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CUNA iBarronsi story on corporate costs off the mark

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WASHINGTON (4/20/10)--Current corporate credit union loss estimates of $9 billion to $11 billion cited in a Barron's column are actually somewhat lower than earlier forecasts, notes Credit Union National Association (CUNA) Chief Economist Bill Hampel following the column's appearance this week. The Barron’s column recounts corporate investments in high-yielding, mortgage-backed securities as part of a strategy to offer lower-cost services and higher yields to member credit unions. “This wasn’t greed exactly; credit unions offer no stock options. They needed higher rates to subsidize their services and attract more customers,” writes columnist Jim McTague. The column includes loss estimates from CUNA’s Hampel of $9 billion to $11 billion on the portfolios from U.S. Central CU and WesCorp FCU, which were placed into conservatorship last year. Hampel said credit unions should bear in mind that the $9 billion to $11 billion figure in the Barron’s column includes both $5 billion in losses already absorbed by the capital of the corporates, plus current estimates of $4 billion to $6 billion to be covered by the National Credit Union Share Insurance Fund, which credit unions are paying for through premium costs expensed over the next six to seven years. “The Barron’s column should not be read to suggest that the costs to the share insurance fund on the corporate portfolios is rising from an original $6 billion to something between $9 and $11 billion,” Hampel explains. “Rather, the loss estimate to the share insurance fund has actually fallen slightly from $6 billion to something between $4 billion and $6 billion.” Hampel adds that these are estimates on a portfolio whose actual losses may not be known for several years or more.

Treas. digital push could save millions in funds trees

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WASHINGTON (4/20/10)--In a bid to reduce costs, enhance customer service and minimize environmental impact, the U.S. Treasury on Monday announced “a broad new initiative to dramatically increase the number of electronic transactions that involve Treasury and millions of citizens and businesses.” The change, which, according to the treasury, will “increase reliability, safety and security for benefit recipients and taxpayers,” should save over $400 million in funding and 12 million pounds of paper “in the first five years alone,” according to Treasury projections. The Treasury will require individuals that are currently receiving social security, supplemental security income, veterans, railroad retirement and office of personnel management benefits to receive those payments electronically as of March 1, 2013. New enrollees in these programs will receive their benefits electronically beginning on March 1, 2011. The Treasury will require all businesses to make their federal tax deposits electronically and will also “eliminate the option to purchase paper savings bonds through payroll deductions” for members of the private sector beginning in 2011. Federal employees will be required to purchase those savings bonds electronically as of Sept. 30. The Treasury and the administration are strengthening their own direct deposit protections ahead of the electronic deposit turnover. Treasury Secretary Tim Geithner said that the Treasury “must lead the way in developing methods to deliver payments that are safe and secure in a manner that is efficient and reliable," adding that the millions in savings and lessened environmental impact due to the changes make them “a win-win for all Americans."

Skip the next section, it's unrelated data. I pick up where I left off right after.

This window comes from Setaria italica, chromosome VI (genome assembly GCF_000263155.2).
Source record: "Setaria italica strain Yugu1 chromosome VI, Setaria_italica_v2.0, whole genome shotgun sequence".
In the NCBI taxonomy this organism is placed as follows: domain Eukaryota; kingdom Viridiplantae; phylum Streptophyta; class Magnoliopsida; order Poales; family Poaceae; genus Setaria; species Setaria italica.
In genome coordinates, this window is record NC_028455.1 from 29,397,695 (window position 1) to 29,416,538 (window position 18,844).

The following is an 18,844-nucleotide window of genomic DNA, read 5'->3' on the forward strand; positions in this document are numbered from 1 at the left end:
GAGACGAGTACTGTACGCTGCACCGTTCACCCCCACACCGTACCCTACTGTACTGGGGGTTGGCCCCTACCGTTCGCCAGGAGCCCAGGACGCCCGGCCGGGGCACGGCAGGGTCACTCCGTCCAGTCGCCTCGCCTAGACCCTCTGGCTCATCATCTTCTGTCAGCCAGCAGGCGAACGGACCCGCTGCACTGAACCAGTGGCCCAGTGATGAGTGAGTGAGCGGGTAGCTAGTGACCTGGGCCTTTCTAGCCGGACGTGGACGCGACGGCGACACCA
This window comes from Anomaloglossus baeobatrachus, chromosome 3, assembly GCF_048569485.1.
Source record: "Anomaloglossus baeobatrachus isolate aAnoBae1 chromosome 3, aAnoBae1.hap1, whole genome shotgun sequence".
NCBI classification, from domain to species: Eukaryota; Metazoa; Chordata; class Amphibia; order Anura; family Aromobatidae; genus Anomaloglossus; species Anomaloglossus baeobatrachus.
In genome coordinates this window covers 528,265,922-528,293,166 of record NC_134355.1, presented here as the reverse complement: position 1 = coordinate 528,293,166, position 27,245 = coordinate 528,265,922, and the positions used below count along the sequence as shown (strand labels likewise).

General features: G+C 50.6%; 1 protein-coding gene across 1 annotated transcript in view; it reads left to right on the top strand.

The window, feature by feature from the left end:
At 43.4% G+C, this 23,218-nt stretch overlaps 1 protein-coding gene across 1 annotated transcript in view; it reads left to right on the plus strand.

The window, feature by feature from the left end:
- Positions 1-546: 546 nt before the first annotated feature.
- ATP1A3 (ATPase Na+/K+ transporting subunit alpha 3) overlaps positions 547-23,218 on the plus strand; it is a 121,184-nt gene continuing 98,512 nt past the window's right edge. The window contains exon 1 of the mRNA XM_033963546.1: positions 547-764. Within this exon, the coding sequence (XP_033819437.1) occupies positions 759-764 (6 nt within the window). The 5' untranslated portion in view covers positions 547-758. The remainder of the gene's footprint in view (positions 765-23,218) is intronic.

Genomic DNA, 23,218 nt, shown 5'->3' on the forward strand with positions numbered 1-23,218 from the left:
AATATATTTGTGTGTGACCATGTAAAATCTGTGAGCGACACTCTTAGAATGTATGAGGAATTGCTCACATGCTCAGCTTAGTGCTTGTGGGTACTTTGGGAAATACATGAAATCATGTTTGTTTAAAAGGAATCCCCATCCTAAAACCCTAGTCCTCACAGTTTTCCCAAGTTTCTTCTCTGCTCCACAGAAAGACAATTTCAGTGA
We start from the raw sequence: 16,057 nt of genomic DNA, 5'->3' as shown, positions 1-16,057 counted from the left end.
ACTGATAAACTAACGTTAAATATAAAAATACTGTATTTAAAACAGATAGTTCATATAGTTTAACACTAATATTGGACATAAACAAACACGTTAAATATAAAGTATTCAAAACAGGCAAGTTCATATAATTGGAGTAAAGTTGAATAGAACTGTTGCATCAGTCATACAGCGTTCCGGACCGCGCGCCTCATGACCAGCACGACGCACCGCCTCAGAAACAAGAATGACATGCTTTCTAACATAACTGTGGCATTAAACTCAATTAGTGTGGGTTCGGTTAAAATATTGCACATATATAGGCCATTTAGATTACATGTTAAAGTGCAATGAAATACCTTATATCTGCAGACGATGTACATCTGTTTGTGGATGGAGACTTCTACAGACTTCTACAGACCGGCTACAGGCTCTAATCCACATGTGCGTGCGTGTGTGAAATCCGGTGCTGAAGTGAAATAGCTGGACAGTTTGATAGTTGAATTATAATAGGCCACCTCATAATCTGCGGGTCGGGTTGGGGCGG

SEC v. Goldman Sachs could brush against CUs

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WASHINGTON (4/20/10)--The U.S. Securities and Exchange Commission (SEC) late last week charged Goldman, Sachs & Co. and its vice president, Fabrice Tourre, with “defrauding investors by misstating and omitting key facts about a financial product tied to subprime mortgages as the U.S. housing market was beginning to falter.” In its complaint, the SEC “alleges that Goldman Sachs structured and marketed a synthetic collateralized debt obligation (CDO) that hinged on the performance of subprime residential mortgage-backed securities (RMBS)” and “failed to disclose to investors vital information about the CDO, in particular the role that a major hedge fund played in the portfolio selection process and the fact that the hedge fund had taken a short position against the CDO.” Specifically the SEC has claimed that hedge fund Paulson & Co. “paid Goldman Sachs to structure a transaction in which Paulson & Co. could take short positions against mortgage securities chosen by Paulson & Co. based on a belief that the securities would experience credit events.” Essentially, the SEC is alleging that the financial product produced by Goldman Sachs was designed to fail so that Paulson & Co would benefit by betting against it. According to the SEC, Goldman Sachs told its investors that ACA Management was in charge of the portfolio, while, in fact, Paulson & Co., a hedge fund, was selecting the individual bonds that it was betting against. The end product, which was known as ABACUS, netted Goldman Sachs $15 million in fees from Paulson & Co., while individual investors in ABACUS “are alleged to have lost more than $1 billion,” according to SEC estimates. In a statement, Goldman Sachs said that the SEC charges “are completely unfounded in law and fact” and that the firm will “vigorously contest them and defend the firm and its reputation.” Late last week said that the SEC would look at “deals with similar profiles or any deals where disclosures were not properly made.” It is unclear whether this litigation will have any bearing on the undervalued assets of corporate credit unions, and the Credit Union National Association will be watching the developments closely for implications that could be used to support an increased valuation of the corporates' undervalued assets.